Following speculations on the Internet concerning the identity of Witness P-441, Presiding Judge Cuno Tarfusser raised on Tuesday the possibility that the trial might be totally held “in camera.”
“The chamber is extremely concerned,” said Judge Cuno Tarfusser in open court, after a morning’s hearing held in closed session. Indeed, the first session of the day was undoubtedly devoted entirely to hypotheses on the Internet regarding the identity of witness P-441.
Judge Tarfusser then came out with a little clarification: “There are no prosecution or defense witnesses…They are here to tell the truth.” He also warned speculators, reminding them that the disclosure of such information is prohibited and that “the scenario of [permanent] closed sessions would become a reality if these speculations didn’t stop.”
Maguy-the-loser probably the executioner of Port-Bouet 2 Imam
Prosecutor Eric MacDonald resumed his questioning: “What happened to your identity papers? ”
“They made me eat my driver’s license,” says P-441, who was responding via videoconference from Abidjan. He also said that after seeing his papers, his attackers had stressed that he had not told them he was a Dioula.
Regarding Maguy-the-loser, the witness said that the militia group leader had held a rally in Yopougon before the February 25 events. The witness was there and Maguy-the-loser allegedly introduced himself as “the one who murdered the Port-Bouet 2 Imam.” He also allegedly warned all those present, saying that he had fought in Angola and western Côte d’Ivoire.
The witness also discussed “the burial of 34 bodies” following the events of February 25. Of these 34 people, all were “men,” said the witness, adding that there were “about 60 [other] bodies elsewhere.”
P-441’s cross-examination begins
With these details, the prosecution ended its direct examination. It was now the turn of Gbagbo’s defense team to question the witness. Once again, closed sessions followed each other to prevent the disclosure of information that could reveal the identity of the witness.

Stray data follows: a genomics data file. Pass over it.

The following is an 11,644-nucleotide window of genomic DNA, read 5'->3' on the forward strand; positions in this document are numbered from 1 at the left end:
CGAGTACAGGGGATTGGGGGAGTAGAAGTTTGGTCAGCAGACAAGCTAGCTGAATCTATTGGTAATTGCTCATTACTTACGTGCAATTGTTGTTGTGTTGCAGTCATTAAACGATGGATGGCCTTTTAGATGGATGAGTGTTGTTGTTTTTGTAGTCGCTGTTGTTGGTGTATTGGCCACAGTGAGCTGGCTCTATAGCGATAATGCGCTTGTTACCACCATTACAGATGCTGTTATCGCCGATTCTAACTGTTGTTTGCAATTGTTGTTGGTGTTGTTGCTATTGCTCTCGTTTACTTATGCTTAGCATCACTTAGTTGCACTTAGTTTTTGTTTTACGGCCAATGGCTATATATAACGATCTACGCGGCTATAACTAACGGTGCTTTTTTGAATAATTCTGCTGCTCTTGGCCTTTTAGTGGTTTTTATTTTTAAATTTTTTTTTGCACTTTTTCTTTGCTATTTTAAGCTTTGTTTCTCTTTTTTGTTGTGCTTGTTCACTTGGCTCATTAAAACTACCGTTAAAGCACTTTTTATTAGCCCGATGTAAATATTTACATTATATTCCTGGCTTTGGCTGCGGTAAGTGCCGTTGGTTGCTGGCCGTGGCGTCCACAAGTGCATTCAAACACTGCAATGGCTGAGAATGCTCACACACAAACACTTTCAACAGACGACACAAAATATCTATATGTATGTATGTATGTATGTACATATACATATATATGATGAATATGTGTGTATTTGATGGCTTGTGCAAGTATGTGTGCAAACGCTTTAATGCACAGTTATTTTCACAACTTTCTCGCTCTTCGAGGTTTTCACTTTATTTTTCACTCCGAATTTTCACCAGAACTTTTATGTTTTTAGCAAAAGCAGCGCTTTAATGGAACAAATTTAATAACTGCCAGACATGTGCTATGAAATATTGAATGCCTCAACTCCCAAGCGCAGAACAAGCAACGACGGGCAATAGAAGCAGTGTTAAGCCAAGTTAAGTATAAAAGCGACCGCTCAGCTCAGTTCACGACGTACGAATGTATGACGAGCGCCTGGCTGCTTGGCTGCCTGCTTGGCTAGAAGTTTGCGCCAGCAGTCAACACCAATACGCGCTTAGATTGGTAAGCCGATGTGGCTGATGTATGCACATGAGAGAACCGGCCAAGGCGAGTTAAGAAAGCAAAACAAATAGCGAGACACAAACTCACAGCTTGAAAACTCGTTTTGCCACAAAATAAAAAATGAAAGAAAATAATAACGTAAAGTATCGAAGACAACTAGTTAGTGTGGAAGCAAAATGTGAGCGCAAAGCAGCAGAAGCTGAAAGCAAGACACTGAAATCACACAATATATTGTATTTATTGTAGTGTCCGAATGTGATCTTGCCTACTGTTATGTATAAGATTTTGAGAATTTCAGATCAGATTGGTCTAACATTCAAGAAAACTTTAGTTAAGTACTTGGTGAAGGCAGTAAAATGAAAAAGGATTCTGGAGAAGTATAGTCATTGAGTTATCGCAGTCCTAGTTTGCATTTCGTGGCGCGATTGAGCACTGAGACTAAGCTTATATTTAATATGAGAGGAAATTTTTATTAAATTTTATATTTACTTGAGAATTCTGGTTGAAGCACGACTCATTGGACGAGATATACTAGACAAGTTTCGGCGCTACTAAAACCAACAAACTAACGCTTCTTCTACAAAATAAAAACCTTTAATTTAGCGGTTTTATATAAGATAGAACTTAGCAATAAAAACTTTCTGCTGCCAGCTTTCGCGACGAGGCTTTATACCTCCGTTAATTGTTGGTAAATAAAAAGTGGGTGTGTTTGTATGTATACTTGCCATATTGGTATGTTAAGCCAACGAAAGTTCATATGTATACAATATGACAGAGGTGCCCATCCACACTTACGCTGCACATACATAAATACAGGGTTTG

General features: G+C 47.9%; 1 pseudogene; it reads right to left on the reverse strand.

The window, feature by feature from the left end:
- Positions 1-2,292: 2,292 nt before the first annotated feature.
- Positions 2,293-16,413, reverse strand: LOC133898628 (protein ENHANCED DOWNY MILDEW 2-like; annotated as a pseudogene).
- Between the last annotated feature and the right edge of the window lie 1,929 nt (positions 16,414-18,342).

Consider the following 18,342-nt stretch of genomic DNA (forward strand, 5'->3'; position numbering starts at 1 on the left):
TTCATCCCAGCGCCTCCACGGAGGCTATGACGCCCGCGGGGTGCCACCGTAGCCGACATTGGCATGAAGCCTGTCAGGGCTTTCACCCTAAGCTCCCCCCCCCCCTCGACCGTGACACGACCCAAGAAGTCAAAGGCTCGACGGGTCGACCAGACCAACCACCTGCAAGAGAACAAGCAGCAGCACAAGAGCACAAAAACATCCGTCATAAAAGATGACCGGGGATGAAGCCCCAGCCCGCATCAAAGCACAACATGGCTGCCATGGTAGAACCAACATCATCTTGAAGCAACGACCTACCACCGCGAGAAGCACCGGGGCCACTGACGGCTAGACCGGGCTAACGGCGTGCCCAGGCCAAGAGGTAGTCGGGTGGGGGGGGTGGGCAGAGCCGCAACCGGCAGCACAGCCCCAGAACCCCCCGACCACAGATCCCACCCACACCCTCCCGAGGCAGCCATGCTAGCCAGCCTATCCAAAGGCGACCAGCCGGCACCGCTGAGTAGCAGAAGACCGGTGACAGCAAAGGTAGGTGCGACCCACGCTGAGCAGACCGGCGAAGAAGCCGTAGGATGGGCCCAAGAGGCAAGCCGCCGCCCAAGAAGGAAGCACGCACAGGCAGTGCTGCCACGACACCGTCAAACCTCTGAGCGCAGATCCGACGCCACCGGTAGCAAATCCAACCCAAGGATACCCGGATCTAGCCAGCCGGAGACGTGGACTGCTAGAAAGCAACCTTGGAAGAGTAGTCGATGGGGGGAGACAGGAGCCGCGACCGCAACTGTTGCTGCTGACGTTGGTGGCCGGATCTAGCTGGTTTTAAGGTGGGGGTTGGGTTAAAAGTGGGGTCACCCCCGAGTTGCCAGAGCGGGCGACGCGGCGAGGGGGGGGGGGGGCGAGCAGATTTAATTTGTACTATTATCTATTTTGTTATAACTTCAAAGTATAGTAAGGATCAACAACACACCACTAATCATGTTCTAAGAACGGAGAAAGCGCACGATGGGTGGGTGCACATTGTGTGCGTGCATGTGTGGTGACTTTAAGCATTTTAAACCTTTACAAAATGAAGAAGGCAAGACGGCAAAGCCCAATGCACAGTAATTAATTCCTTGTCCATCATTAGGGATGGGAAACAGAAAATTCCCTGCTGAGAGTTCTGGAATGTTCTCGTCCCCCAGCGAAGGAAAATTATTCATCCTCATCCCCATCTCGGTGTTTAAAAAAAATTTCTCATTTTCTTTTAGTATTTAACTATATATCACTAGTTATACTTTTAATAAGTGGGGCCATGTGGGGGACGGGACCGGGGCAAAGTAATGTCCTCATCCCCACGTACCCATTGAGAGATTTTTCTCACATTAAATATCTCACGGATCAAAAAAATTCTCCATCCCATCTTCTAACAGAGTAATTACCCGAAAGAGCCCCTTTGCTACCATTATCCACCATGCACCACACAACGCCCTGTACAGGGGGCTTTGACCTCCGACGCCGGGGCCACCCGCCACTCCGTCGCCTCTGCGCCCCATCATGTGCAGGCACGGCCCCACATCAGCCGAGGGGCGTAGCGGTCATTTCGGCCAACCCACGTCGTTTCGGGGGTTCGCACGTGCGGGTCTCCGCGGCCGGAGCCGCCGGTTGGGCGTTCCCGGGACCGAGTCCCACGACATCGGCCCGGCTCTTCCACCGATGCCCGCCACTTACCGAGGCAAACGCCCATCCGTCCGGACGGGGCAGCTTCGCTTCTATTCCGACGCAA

Andreas O’Shea, Laurent Gbagbo’s British lawyer, posed several questions about the beginning of the day of February 25: in the morning the witness allegedly heard singing in which the phrase “to each one his own Dioula” was used.
O’Shea also questioned P-441 on his previous statements to the Office of the Prosecutor: “Didn’t you say it was a pitched battle between Doukouré neighborhood youths and Yao Sehi neighborhood youths?” The witness replied, “It was all the time.”
And about the police, unlike the militiamen, “didn’t they throw stones?” O’Shea asked. “Yes, that’s it,” P-441 simply retorted.
Laurent Gbagbo and Charles Blé Goudé are charged with four counts of crimes against humanity, including murder, rape, and other inhumane acts, or – in the alternative – attempted murder and persecution. The accused allegedly committed these crimes during post-electoral violence in Côte d’Ivoire between December 16, 2010 and April 12, 2011.
This summary comes from Ivoire Justice , a project of Radio Netherlands Worldwide(RNW), which offers monitoring and commentary on the ICC’s proceedings arising from the post-election violence that occurred in Cote d’Ivoire in 2010-2011. It has been translated into English for use on International Justice Monitor.